Prospective and actual members of Lloyd George’s new government are being discussed, and everyone hates someone. The Northcliffe paper The Times complains that Arthur Balfour, the possible next foreign minister, would be misplaced in a post “where ruthlessness is needed.” The Daily Mail (another Northcliffe paper) warns against Robert Cecil, the under-secretary of state for foreign affairs, being too much a “sentimentalist” with “tenderness for neutrals” to be in charge of the naval blockade of Germany.
Asquith says pathetically that he can best serve the new government outside the Cabinet, with “the sole object of lending such help as I can to the new government in the great task confronting them.”
The Liberal Party is now strongly divided between followers of Asquith and Lloyd George, whose government therefore depends heavily on Conservative support. The Liberal Party will never recover.
Germany believes that the conquest of Romania, with its vast wheat fields, will win the war by defeating the British blockade. Some of that wheat was intended for export to Britain, which had already paid for it. Germans will be chortling about that little irony for some time to come. Who doesn’t love free wheat?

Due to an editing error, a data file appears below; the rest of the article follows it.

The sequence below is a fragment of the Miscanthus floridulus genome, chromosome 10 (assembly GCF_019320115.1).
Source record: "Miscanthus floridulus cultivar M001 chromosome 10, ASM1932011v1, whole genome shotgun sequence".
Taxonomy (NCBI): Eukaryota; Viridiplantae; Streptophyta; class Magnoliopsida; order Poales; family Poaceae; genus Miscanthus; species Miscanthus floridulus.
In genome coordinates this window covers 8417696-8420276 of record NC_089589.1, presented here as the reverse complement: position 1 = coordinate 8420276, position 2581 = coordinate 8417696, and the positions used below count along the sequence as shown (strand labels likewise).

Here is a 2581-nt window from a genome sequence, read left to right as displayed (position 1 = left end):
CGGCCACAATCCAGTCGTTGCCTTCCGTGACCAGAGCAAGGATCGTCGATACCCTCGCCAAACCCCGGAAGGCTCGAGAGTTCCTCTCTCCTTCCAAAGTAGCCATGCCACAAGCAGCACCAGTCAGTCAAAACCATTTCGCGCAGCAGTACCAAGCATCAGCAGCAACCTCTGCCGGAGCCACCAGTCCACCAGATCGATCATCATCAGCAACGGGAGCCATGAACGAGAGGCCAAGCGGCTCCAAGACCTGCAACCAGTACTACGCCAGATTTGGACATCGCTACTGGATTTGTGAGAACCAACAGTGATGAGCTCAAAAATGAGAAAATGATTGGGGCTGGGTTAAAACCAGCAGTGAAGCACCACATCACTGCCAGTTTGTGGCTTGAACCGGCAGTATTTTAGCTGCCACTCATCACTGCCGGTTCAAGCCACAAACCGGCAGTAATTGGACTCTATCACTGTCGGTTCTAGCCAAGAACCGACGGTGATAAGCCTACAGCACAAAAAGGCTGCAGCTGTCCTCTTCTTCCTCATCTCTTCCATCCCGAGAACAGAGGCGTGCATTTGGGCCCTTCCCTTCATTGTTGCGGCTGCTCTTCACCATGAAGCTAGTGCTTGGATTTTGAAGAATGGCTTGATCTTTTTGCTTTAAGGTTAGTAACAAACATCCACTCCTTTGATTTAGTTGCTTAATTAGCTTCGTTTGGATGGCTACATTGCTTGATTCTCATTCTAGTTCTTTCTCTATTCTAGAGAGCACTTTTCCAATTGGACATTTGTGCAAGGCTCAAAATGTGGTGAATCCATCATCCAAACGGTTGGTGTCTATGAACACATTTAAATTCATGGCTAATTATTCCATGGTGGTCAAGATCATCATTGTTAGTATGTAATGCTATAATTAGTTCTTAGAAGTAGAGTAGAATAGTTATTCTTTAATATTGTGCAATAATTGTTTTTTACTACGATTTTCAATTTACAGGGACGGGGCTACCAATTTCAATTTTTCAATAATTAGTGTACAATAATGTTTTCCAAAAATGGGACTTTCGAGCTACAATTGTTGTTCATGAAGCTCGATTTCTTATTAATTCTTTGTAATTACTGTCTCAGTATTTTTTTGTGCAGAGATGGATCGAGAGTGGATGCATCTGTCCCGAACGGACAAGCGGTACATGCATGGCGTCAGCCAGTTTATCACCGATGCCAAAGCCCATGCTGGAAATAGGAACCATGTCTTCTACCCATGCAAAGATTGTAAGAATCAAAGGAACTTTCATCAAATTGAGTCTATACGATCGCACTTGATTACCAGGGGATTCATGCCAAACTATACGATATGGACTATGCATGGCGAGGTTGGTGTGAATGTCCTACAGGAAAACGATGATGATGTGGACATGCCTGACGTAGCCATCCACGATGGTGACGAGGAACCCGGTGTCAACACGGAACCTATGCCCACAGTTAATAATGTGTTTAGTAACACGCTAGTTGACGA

Germany says that it was necessary to deport all those Belgians to Germany for forced labor because they were all unemployed (actually, Germany has been going after specific categories of employed workers it needs, like miners, employed or not), which is totally Britain’s fault, and all those unemployed people were “degenerating” into drunkenness and social depravity, as was the custom.
Germany and Austria decree the creation of a provisional national council for their truncated Polish puppet state. Presumably all 25 members will be appointed by the Germans and Austrians, and they will be “conversant with the wishes and needs of the Polish nation and by reason of their position in life competent to represent all classes of the population.”
Headline of the Day -100:
King Ferdinand’s brother, who is unnamed in the article and could be either Prince Karl Anton of Hohenzollern or Prince Wilhelm, who renounced his right to succeed to the Romanian throne 30 years ago, issues a proclamation: “Compose yourselves. Go on with your business. I have come to punish your felon of a King.” (Update: Wilhelm, I’m pretty sure, though both brothers are serving in the German army).